The Writing

25 June, 2015

toothless

We've called Louhi "Toothless" ever since How to Train Your Dragon came out.






We did not expect that nickname to be prophetic.

She has lousy teeth. We always end up with one cat who does. The teeth themselves are fine, but the gums get all plaque-y inflamed. Pooka, as he got older (like, 9 and up) had to have yearly cleanings. Louhi's only seven, but we put her on a yearly cleaning schedule last year.

So fast forward to the vet calling and asking us to come in and 'talk about some options.' That's never good. We knew her bloodwork was fine, so we weren't thinking omg, she will die! or anything. And indeed, she will not die. But she does have relatively severe feline stomatitis. This is a fancy way of saying her gums and the rest of the mouth membranes are inflamed.

The vet was surprised. Most cats stop eating when it looks like her mouth does. She, of course, did not stop eating. (That's really our metric for cat health. If the cat eats, s/he's fine. If s/he doesn't, go to the vet ASAP.) And since she's all of 7.5 lbs, the eating is important. Neither of our cats now carry much body-fat insurance against major illness.

It's an immune response, stomatitis, but in cats, they aren't quite sure why or when or how. She doesn't have a compromised immune system (like leukemia or FHIV). She has no apparent food allergies. And our vet was not all about 'stop her food now! let's do something else now!' He's pretty cautious and conservative with treatments. Always do the smallest thing first. Wait and see. Nothing drastic unless it's obvious that's what we need.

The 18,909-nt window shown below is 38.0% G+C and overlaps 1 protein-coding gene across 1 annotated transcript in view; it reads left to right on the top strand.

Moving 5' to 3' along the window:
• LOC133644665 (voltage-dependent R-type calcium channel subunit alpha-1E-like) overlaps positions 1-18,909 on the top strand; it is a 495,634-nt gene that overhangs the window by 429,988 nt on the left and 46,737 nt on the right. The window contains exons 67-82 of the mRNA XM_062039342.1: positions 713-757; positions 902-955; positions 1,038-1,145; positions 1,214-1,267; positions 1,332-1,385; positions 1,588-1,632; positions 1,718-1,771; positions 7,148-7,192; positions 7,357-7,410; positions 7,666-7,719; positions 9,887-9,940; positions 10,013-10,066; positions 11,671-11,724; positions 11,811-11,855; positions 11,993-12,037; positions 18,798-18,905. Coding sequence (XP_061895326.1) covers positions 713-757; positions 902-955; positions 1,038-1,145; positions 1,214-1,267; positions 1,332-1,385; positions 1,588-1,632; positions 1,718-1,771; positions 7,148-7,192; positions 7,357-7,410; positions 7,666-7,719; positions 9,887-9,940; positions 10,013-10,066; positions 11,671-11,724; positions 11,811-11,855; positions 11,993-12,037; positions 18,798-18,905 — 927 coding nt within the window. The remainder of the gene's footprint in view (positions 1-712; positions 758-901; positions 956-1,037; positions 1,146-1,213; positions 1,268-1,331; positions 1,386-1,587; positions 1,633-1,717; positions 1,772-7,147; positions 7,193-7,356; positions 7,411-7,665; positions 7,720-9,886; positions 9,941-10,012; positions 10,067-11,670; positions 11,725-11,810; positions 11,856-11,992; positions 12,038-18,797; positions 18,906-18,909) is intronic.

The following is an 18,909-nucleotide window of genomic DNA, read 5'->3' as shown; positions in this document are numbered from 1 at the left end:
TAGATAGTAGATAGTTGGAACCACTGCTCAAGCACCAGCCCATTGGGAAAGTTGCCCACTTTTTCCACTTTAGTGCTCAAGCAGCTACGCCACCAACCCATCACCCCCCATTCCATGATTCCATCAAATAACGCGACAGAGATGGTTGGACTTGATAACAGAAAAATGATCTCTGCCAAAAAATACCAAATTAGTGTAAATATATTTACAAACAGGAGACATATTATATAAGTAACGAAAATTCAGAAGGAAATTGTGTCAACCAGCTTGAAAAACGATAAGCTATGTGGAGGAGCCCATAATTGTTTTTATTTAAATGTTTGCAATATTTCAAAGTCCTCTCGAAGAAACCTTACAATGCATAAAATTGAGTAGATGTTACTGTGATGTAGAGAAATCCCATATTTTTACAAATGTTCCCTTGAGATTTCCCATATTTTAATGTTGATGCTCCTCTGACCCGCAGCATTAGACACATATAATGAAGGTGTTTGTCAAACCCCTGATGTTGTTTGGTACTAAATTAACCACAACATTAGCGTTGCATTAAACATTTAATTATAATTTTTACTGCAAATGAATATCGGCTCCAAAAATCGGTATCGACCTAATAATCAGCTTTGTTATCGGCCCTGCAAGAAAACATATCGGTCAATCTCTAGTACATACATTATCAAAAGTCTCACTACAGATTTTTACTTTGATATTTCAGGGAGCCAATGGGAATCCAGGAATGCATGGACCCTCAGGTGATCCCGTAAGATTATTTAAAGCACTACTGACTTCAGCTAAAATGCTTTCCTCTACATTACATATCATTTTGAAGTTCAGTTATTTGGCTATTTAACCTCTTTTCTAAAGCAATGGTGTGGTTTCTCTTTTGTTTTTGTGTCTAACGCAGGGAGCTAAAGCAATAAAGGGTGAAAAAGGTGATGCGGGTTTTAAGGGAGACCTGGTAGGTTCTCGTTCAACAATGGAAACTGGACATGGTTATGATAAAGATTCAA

Which is good, because the treatment for stomatitis in cats is... well, there's steroids, which we will try first, but in severe cases (and the vet's on the fence about whether her case qualifies, since it's not the whole mouth affected), they remove the teeth. All the teeth. The vet thought maybe he could leave her a couple incisors and her lower fangs, because those parts of the mouth aren't mad yet. She's already down two. They sent them home with us in a little test tube.

On the one hand, steroids would be preferable to major mouth surgery. On the other, once the teeth are out, it's done. No more dental stuff. No more stomatitis, ever. We'll have to see which way she goes. She's a rescue, like Idris; her whole litter was bottle-raised from birth, but she was the runt. As in, our vet (who happened to be the vet who dealt with her litter, since he's one of the vets who works with the shelter) didn't think she'd make it. The foster mom insisted she would, and here she is. Does that mean she has issues that will manifest and kill her? I don't know. She's tiny. She's always been tiny. She was a PITA eater until we put her on a raw diet, but she's never been sickly or frail. So we'll see.

This has been one hella year for vet bills.